The embodiments pertain to methods and apparatuses 100, 100′, 100″ using at least two storage materials 1a, 2a capable of binding and releasing ammonia reversibly by ad- or absorption and desorption and having different ammonia pressures and capable to actively lower the ammonia vapor pressure in the apparatus 100, 100′, 100″ or system by using the material 2a having the lower ammonia vapor pressure to absorb ammonia from the system when the pressure therein exceeds a threshold level by bringing the two materials 1a, 2a into fluid communication when the pressure increases beyond a threshold level.

The two materials 1a, 2a may be accommodated in one container (not shown) divided e.g. by a gate or gate valve before they are brought into fluid communication, or they may be accommodated in to different containers 1, 2 connectable in fluid communication (FIGS. 1, 2, 3).

The pressure threshold of the ammonia pressure varies with the constitution, configuration and operation requirements of the system. In an ammonia storage and delivery system/apparatus 100, 100′, 100″ in a mobile unit such as a motor vehicle a different pressure threshold value for bringing the system in fluid communication with the second ammonia storage material from that in a stationary unit where strong walls can define the system may be desirable. In a power plant the desired pressure threshold value may be considerably higher than in a relatively light thin walled mobile unit.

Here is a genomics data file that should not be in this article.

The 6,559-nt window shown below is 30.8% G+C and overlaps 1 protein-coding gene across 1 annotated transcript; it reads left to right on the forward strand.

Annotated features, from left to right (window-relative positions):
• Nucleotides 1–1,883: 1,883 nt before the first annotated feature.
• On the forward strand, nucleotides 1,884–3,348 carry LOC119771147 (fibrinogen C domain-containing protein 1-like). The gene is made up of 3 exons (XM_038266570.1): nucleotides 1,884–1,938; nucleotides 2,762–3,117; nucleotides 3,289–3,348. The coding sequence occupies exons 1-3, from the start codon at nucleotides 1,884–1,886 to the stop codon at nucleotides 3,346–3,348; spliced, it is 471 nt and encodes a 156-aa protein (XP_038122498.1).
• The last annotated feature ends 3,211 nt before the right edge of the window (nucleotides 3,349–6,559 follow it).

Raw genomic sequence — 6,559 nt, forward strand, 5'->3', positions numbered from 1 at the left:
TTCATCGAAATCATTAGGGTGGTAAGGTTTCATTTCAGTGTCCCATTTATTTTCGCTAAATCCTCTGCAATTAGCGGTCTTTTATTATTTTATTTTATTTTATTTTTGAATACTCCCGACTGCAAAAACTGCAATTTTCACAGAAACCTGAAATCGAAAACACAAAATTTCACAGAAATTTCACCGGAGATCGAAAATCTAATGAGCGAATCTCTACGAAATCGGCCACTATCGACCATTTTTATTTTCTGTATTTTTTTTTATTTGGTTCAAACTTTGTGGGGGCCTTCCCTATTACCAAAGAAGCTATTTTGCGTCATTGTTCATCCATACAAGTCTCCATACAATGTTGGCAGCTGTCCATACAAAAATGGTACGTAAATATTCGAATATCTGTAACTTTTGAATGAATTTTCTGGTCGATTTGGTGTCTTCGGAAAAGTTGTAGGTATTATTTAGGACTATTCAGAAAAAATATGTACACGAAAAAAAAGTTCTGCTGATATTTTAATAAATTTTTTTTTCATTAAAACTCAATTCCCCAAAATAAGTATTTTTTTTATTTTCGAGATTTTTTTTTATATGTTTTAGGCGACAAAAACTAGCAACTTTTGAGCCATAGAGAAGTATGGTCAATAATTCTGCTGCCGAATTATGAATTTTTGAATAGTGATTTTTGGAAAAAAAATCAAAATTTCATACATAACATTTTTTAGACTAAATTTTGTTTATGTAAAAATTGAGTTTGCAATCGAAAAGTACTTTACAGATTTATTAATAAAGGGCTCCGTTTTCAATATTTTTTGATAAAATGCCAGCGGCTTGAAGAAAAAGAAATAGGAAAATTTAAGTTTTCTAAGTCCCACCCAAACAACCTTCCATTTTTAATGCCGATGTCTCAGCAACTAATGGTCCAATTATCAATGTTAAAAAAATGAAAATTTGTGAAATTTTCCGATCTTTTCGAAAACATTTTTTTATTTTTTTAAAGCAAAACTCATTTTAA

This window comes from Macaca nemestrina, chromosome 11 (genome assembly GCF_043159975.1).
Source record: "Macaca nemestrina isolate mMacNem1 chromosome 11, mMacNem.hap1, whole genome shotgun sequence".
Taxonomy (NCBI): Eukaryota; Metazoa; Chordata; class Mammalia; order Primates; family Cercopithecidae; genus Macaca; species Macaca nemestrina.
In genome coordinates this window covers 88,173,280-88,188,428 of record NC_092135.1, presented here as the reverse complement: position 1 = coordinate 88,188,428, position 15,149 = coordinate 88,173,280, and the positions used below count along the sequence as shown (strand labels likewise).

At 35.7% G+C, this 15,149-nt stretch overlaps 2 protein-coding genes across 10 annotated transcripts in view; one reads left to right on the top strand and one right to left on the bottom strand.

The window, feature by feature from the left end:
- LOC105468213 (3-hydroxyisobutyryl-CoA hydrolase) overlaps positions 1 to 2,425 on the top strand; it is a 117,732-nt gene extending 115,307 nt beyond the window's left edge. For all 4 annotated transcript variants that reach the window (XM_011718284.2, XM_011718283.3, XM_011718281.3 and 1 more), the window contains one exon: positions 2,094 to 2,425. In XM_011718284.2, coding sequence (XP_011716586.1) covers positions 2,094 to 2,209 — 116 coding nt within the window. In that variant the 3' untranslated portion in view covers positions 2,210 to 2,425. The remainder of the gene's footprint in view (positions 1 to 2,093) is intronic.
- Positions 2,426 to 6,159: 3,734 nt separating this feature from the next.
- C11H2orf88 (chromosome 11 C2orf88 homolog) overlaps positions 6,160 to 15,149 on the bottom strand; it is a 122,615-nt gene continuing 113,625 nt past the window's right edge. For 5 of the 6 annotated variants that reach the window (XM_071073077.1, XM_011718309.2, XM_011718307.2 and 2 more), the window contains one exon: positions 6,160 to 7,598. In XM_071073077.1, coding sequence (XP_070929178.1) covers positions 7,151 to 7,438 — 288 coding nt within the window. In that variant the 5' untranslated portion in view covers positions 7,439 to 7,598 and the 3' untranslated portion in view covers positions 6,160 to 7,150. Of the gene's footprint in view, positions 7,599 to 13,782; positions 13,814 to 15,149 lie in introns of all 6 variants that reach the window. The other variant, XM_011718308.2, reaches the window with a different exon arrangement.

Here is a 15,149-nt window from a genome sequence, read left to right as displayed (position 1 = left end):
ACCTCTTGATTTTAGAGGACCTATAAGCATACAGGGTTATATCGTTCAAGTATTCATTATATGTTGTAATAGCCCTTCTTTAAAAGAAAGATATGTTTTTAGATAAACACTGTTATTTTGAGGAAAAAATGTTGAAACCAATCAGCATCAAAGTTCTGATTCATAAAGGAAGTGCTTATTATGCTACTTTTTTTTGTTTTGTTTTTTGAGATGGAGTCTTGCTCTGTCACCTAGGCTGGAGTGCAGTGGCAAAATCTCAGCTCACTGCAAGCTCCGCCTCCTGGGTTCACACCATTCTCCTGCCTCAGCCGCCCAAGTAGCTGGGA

The first ammonia storage material 1a has a higher ammonia vapor pressure than the second ammonia storage material 2a. Both storage materials are ad- or absorbing and desorbing ammonia reversibly. Furthermore the second ammonia storage material 2a is only partly saturated with or void of ammonia when it is used to adsorb or absorb ammonia released from the first storage material 1a after the predetermined pressure threshold value has been reached.